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Bolos of the Kauai Volunteers


gunbarrel
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Kaua'i is the northern-most island of the main Hawaiian Islands. At the beginning of WWII, it was very rural, sparsely populated, and considered a very likely spot for a Japanese invasion force to land. To supplement the defense forces of the island, in March 1942 the Hawaiian Department authorized three battalions of Kauai Volunteers.

 

This force consisted of four companies per battalion, a service department and three mounted units. Ninety percent of the regiment of 2,500 was Filipino. As it can be seen on these pictures from Google LIFE, these troops were well dressed and well equipped. They were funded locally; for example, in June 1943 the Kauai Post of the American Legion raised over $25,000 for fatigues and shoes, which were very similar to the US Army uniform at the time (notice the unit shoulder patches).

 

The reason for this post featuring a unique American home guard unit is that the regiment was also authorized to carry the feared Filipino bolo.

 

A bolo is a large agricultural cutting tool from the Philippines similar to the machete and like the machete, the bolo has also been used for generations as a weapon.

 

However, unlike machetes which traditionally have been factory-made, authentic bolos are handmade. In the case of the ones used by the Kauai Volunteers, the blades were made from old automobile springs and they sported fancy personalized handles thus no two bolos were alike. Notice on the pictures that even the officers (mostly retired US military men) wore bolos on their belt.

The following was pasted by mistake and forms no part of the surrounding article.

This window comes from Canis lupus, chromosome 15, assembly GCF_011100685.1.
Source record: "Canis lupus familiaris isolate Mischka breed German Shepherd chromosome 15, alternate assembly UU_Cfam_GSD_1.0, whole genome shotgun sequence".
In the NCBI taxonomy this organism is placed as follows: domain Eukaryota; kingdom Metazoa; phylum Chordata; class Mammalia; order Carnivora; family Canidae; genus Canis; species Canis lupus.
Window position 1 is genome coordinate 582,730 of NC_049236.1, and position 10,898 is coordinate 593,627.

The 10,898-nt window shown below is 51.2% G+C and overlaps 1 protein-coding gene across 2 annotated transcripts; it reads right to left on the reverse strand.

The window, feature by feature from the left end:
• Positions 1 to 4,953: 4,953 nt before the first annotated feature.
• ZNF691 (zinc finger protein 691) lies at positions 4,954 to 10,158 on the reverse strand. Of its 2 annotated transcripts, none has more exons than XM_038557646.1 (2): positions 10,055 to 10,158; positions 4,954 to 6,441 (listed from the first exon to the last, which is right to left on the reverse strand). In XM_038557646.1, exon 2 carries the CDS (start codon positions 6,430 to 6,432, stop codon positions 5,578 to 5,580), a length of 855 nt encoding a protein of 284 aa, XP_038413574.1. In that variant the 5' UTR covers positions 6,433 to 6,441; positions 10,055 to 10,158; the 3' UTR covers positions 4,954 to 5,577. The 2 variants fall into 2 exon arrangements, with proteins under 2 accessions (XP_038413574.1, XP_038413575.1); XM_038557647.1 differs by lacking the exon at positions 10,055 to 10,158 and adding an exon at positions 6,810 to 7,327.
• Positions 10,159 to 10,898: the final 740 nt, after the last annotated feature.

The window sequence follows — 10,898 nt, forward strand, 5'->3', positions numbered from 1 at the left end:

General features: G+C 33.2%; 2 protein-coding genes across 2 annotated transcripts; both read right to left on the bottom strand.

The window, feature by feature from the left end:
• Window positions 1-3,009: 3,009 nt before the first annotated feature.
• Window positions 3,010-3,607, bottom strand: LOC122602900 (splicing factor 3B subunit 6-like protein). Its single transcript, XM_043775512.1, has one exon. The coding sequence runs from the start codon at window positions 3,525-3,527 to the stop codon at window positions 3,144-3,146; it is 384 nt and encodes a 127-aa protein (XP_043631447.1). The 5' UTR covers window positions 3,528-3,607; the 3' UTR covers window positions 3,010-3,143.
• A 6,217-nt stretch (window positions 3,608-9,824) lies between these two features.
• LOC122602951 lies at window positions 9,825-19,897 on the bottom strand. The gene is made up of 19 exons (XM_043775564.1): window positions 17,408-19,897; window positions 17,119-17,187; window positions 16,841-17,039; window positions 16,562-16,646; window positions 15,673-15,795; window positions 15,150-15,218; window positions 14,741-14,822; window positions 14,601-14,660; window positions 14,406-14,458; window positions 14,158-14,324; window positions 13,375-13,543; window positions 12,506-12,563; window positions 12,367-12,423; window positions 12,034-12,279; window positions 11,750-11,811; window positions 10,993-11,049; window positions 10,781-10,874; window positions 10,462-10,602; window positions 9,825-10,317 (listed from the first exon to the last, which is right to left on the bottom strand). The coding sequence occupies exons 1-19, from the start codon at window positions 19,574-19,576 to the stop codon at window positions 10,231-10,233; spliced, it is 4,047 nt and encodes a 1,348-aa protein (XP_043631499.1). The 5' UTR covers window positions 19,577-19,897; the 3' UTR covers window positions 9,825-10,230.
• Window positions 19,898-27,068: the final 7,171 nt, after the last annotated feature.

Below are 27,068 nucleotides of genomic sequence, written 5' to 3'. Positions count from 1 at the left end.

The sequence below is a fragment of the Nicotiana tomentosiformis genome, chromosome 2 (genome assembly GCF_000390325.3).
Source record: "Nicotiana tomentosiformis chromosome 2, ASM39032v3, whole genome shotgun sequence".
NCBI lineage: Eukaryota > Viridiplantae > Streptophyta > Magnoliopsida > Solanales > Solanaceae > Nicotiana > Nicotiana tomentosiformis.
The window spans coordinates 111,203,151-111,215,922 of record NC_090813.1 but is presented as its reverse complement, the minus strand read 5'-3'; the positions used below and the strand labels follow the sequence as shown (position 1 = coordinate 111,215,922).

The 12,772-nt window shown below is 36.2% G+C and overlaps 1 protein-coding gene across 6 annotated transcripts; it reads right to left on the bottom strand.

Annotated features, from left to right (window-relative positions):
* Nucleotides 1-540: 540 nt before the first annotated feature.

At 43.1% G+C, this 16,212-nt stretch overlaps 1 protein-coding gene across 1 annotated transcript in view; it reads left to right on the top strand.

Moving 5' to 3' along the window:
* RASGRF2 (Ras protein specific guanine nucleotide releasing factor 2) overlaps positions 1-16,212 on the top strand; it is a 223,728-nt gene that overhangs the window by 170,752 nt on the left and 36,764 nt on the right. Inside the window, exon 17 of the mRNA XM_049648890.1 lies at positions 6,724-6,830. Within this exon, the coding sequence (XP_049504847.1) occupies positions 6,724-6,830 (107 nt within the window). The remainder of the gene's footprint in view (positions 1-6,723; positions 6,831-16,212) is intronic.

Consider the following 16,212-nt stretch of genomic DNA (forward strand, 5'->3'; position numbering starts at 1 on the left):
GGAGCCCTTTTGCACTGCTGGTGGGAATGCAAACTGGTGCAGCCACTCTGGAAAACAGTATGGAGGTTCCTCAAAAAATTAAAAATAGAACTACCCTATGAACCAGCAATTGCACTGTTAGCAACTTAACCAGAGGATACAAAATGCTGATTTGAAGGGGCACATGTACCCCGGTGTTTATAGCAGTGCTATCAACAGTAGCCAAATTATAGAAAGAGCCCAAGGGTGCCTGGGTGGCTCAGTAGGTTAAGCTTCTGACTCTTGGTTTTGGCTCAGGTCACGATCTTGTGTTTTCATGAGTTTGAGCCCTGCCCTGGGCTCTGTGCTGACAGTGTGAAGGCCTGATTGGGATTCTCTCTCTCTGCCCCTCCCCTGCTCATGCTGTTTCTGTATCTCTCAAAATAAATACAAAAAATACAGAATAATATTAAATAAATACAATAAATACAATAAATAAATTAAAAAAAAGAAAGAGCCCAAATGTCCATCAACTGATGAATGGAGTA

This post is collaboration by Charlie Flick, Frank Trzaska and me. If anyone has more information to add, please, be our guest!

 

post-70-1270269113.jpg

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Charlie Flick

Hey GB:

 

Nice job bringing together all elements of this previously unknown story. I think those Filipino/Hawaiian bolos are pretty neat and as far as I know they have never been accurately described before. I suspect that there may be some still floating around on Kauai with their history lost. They would certainly make an interesting addition to a US military blade collection. Any members here from Hawaii ever run across one of these blades?

 

Regards,

Charlie Flick

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Salvage Sailor

Thanks for posting this excellent set of photos. Much of my family is from Molokai & Lanai, and though I've been aware of the Kauai Volunteers I've never come across any of their indigenous Bolos, uniforms, ephemera, etc. I agree that there may be a few Bolos still around that have not been worn to the nub by 60 odd years of field/yard work, but the odds of someone coming across one AND knowing exactly what it is ......

 

Well, there's the challenge, eh?

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I agree... this is an excellent set of photos and really high quality.

 

You can clearly see from post #16 that each and every bolo had a different shape. Are there any special markings placed on the bolos to denote use by the Kauai Volunteers? It would be interesting to see an actual bolo that was used by the volunteers.

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